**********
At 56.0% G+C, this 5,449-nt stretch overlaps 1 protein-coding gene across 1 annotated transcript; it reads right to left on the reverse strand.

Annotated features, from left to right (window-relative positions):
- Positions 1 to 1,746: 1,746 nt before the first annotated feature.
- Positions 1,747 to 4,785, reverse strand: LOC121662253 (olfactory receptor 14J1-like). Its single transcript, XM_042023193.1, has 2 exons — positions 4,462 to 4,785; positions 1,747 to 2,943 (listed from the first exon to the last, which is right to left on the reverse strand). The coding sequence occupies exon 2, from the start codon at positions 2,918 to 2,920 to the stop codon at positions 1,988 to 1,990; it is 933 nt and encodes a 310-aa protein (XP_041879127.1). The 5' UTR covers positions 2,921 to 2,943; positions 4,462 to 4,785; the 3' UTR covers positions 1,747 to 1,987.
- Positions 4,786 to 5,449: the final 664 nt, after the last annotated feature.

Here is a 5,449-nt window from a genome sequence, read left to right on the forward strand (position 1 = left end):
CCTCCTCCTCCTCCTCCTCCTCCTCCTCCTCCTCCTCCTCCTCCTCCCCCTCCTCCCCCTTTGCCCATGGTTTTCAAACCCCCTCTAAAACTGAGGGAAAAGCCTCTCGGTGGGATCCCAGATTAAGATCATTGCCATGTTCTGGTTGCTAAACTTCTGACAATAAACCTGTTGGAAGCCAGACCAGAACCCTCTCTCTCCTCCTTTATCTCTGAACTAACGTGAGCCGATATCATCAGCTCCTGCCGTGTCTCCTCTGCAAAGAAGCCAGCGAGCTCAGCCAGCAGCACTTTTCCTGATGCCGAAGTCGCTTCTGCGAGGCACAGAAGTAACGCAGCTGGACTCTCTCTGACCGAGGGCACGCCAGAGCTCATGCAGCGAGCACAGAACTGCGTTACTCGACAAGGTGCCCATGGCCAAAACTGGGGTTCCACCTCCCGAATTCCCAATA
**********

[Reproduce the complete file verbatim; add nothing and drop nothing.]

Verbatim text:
At 56.0% G+C, this 5,449-nt stretch overlaps 1 protein-coding gene across 1 annotated transcript; it reads right to left on the reverse strand.

Annotated features, from left to right (window-relative positions):
- Positions 1 to 1,746: 1,746 nt before the first annotated feature.
- Positions 1,747 to 4,785, reverse strand: LOC121662253 (olfactory receptor 14J1-like). Its single transcript, XM_042023193.1, has 2 exons — positions 4,462 to 4,785; positions 1,747 to 2,943 (listed from the first exon to the last, which is right to left on the reverse strand). The coding sequence occupies exon 2, from the start codon at positions 2,918 to 2,920 to the stop codon at positions 1,988 to 1,990; it is 933 nt and encodes a 310-aa protein (XP_041879127.1). The 5' UTR covers positions 2,921 to 2,943; positions 4,462 to 4,785; the 3' UTR covers positions 1,747 to 1,987.
- Positions 4,786 to 5,449: the final 664 nt, after the last annotated feature.

Here is a 5,449-nt window from a genome sequence, read left to right on the forward strand (position 1 = left end):
CCTCCTCCTCCTCCTCCTCCTCCTCCTCCTCCTCCTCCTCCTCCTCCCCCTCCTCCCCCTTTGCCCATGGTTTTCAAACCCCCTCTAAAACTGAGGGAAAAGCCTCTCGGTGGGATCCCAGATTAAGATCATTGCCATGTTCTGGTTGCTAAACTTCTGACAATAAACCTGTTGGAAGCCAGACCAGAACCCTCTCTCTCCTCCTTTATCTCTGAACTAACGTGAGCCGATATCATCAGCTCCTGCCGTGTCTCCTCTGCAAAGAAGCCAGCGAGCTCAGCCAGCAGCACTTTTCCTGATGCCGAAGTCGCTTCTGCGAGGCACAGAAGTAACGCAGCTGGACTCTCTCTGACCGAGGGCACGCCAGAGCTCATGCAGCGAGCACAGAACTGCGTTACTCGACAAGGTGCCCATGGCCAAAACTGGGGTTCCACCTCCCGAATTCCCAATA